People often bemoan the spread of malls, suburban strips, subdivisions, and other sprawling places in contemporary America. But are these places as bad as critics claim? In Sprawling Places, David Kolb questions widely held assumptions about our built environments.
Kolb agrees there is a lot not to like about many contemporary places, but to write them off simply as commodified “nonplaces” does not treat them critically. Too often, Kolb says, aesthetic character and urban authenticity are the focus of critics, when it is more important to understand a place’s complexity and connectedness. Kolb acknowledges that the places around us increasingly have banal exteriors, yet they can be complex and can encourage their inhabitants to use them in multiple, nonlinear ways. Ultimately, Kolb believes human activity within a place is what defines it. Even our most idealized, classical places, he shows, change over the course of history when subjected to new linkages and different flows of activity.
Engaging with the work of such writers and critics as Henri Lefebvre, Manuel Castells, Karsten Harries, and Christian Norberg-Schulz, Kolb seeks to move discussions about sprawl away from the idea that we must “choose between being rooted in the local Black Forest soil or wandering in directionless space.” By increasing our awareness of complexity and other issues, Kolb hopes to broaden and deepen people’s thinking about the contemporary built environment and to encourage better designs in the future.
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David Kolb is the author of several books, including Postmodern Sophistications. He is the Charles A. Dana Professor Emeritus of Philosophy at Bates College.Review:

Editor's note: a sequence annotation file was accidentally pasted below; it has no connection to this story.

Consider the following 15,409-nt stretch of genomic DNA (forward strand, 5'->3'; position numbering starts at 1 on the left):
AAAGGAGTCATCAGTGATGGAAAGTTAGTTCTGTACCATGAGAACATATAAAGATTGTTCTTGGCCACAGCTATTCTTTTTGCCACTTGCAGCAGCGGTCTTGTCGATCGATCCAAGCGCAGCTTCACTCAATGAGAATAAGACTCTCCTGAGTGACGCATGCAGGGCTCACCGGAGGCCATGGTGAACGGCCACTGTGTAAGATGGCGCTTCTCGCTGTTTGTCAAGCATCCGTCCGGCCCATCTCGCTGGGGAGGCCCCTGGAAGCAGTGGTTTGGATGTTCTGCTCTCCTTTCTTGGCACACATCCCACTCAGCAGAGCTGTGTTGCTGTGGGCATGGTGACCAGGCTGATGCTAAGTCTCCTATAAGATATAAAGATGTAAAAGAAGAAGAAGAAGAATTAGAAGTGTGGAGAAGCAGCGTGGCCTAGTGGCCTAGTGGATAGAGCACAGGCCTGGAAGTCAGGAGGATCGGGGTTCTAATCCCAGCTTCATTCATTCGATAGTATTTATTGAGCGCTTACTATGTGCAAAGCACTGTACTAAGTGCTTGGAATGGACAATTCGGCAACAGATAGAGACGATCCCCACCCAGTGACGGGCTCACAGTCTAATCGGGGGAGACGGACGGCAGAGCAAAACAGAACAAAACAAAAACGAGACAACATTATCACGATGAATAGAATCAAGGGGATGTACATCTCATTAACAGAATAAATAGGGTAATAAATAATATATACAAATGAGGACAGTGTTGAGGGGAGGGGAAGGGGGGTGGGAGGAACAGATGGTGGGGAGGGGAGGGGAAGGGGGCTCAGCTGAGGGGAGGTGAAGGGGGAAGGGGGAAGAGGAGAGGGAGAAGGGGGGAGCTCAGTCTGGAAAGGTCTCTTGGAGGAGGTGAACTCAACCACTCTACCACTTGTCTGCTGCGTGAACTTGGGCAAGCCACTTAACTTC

The central idea―to provide a critical analysis of new kinds of places, and to offer a defense of them against standard objections―is timely and interesting. Kolb makes effective use of the relevant philosophical and social science literature and provides numerous useful examples. Sprawling Places will find an audience among cultural theorists and analysts of popular culture, philosophers, architects, and urban designers and planners.(William J. Mitchell author of Placing Words: Symbols, Space, and the City)
Making better places involves more than just improving the architecture―it means being attentive to the social interactions, norms, and meanings generated by a given location. In Sprawling Places David Kolb employs this idea to help us assess and re-assess a variety of contemporary places, from theme parks to traditional suburbs to New Urbanist developments. Kolb asks us to move beyond totalizing critiques of suburban places, and instead evaluate places according to the level of complexity they exhibit and the kinds of social meanings and practices they promote. He shows how this framework can help us think not just critically but constructively about suburban places and how they might be improved by creative interventions, ranging from subtle changes in street-level details to larger-order policy reforms. Theoretically rich yet highly engaging, Sprawling Places offers a fresh and surprisingly hopeful contribution to our understanding of suburban life.(Thad Williamson coauthor of Making a Place for Community: Local Democracy in a Global Era)
In this polemic, philosopher and place theorist David Kolb deploys more unconventional thinking in the service of what turn out to be common sense ideas. Kolb finds distinctions where others assume homogeneity; his baseline act of discernment is to recognize that suburbs are neither small villages or large cities, and therefore should be approached as unique phenomena.(New Haven Review)
Flexible interpretations of sprawl are necessary on a planet that shows no signs of divorcing itself from its cars and suburbs, and Kolb provides some imaginative and theoretical tools for reconsidering, with fewer prejudices, both fragmentation and polycentrism.(Net American City)
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